Currently, the Evenki region is part of the Krasnoyarsk Territory, and until 2007 was the Evenki Autonomous Okrug. Evenkia covers an area of 763, 197 square kilometers, which is about ten times the size of the Czech Republic. At the same time, the population of the Evenk region is only 17, 000 people. It turns out that there are almost 45 square kilometers per inhabitant.
There is not a single city on the territory of Evenkia, and the largest settlement is the village of Tura, with a population of about five and a half thousand inhabitants. It is Tura that is the administrative center of the Evenk region. Interestingly, a hundred years ago, on the site of the modern settlement, there was only a shop and a barn of the merchant Savvateev, who imported goods for the local population and bought furs from him. And in 1939 the population of Tura already exceeded 1, 500 inhabitants.
The northernmost village of Evenkia is Essei, located on the shore of the lake of the same name. The history of the village goes back almost four centuries, in 1628 the Mangazei Cossacks built a prison here. In the middle of the 19th century, local Yakuts and Evenks converted to Orthodoxy, and in 1892 an Orthodox church was opened here, the first on the territory of modern Evenkia.
In 1933, the first issue of a newspaper was published in Evenkia, which was called “The Evenk New Life”. It turned out to be not so easy to establish a regular publication of the newspaper. It was with great difficulty that the printing equipment was delivered to Tura, but there was no electricity, everything had to be done by hand. For the rotation of the drive wheel, the position of a spinner was even introduced. The first Evenk printers were the spouses Efim Sidorovich and Agniya Ivanovna Mashukov.
The indigenous population of these places is the Evenks. Representatives of this people live on a vast territory from the banks of the Yenisei to the Sea of Okhotsk. The total number is 77, 000 people, while less than 4, 000 Evenks live on the territory of the Evenk region. At the beginning of the twentieth century, the Russian ethnographer Alexei Alekseevich Makarenko made an expedition along the Katanga River (Podkamennaya Tunguska) to collect information about the settlement and lifestyle of the local population.
The main activities of the Evenks were hunting and reindeer herding. In the harsh local conditions, deer were the main means of transport. In recent years, the number of deer in Evenkia has sharply decreased. Attempts are being made to revive this traditional activity of the Evenks. After all, one of the self-names of the Evenks is "Orochon", which translates as "a man who owns a deer."
The largest river in Evenkia is Podkamennaya Tunguska, which is the second largest tributary of the Yenisei. The length of the river is almost 3, 000 kilometers, navigation on it is difficult due to dangerous rapids and whirlpools. The Lower Tunguska was described in his novel "Gloomy River" by the Russian writer Vyacheslav Yakovlevich Shishkov, who more than once went on expeditions to these places at the beginning of the twentieth century.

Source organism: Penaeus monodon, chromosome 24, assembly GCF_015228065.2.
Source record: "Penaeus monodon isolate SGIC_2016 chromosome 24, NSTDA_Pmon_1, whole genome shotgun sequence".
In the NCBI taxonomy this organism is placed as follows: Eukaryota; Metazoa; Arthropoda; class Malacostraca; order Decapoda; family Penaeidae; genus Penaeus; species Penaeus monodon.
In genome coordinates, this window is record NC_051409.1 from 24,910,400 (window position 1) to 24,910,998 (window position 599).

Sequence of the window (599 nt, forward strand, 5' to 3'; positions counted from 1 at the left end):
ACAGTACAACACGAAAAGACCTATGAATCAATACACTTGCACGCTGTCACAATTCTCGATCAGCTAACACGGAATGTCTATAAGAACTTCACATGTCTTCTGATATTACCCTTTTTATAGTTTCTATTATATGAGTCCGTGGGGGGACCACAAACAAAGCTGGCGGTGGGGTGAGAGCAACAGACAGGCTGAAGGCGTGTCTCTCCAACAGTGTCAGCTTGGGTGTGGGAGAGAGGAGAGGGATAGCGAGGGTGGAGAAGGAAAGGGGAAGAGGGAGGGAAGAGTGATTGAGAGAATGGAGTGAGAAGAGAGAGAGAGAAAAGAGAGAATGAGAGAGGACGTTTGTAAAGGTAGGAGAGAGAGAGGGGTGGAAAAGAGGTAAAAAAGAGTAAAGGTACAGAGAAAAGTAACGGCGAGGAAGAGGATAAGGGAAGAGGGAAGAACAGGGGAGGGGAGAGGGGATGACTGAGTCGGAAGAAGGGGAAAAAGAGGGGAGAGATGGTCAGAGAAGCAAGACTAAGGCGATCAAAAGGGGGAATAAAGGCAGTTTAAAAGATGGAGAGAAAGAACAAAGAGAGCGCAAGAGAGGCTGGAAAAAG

In the late sixties, the feature film "Friend of Tymanchi" was shot in the Evenk village of Nidym. The picture is based on real events about the friendship of a young Evenk and a wolf cub he raised. The film was recognized as the best in 1970 at the Monte Carlo Film Festival. In addition, the film won the Golden Nymph Award for Best Screenplay.
Of course, for many it will seem surprising, but it is Evenkia that is located in the center of Russia. In 1992, it was established that the geographical center of our country has the following coordinates - 66 degrees 25 minutes north latitude and 94 degrees 15 minutes east longitude. And this is the southeastern shore of Lake Vivi in Evenkia. In 2014, after the inclusion of the Crimean Peninsula into the Russian Federation, the center of Russia shifted slightly to the south, but, as before, it is located on the territory of Evenkia.
The most popular sport in Evenkia is the northern all-around. This exotic species includes a triple national jump, tynzei throwing on a troche, sled jumping, ax throwing, and cross-country running with a stick. Representatives of the indigenous peoples of the North participate in the competition, and there are even Russian champions among the Evenk athletes. By the way, the best ax throwers are capable of sending a projectile 200 meters or more.
On June 17, 1908, a huge fireball, called the Tunguska meteorite, crashed into the territory of the present-day Evenki region. The crash from the fall was heard at a distance of up to 800 kilometers. There are many hypotheses (at least 120) of what happened, but none of them has been generally accepted to date. It was originally thought to be a huge meteorite.
But the famous Soviet science fiction writer Alexander Kazantsev in the forties of the last century put forward a version that it could be a space alien ship that crashed while flying over the Evenk taiga. The assumption, of course, is interesting, but it has not received scientific confirmation.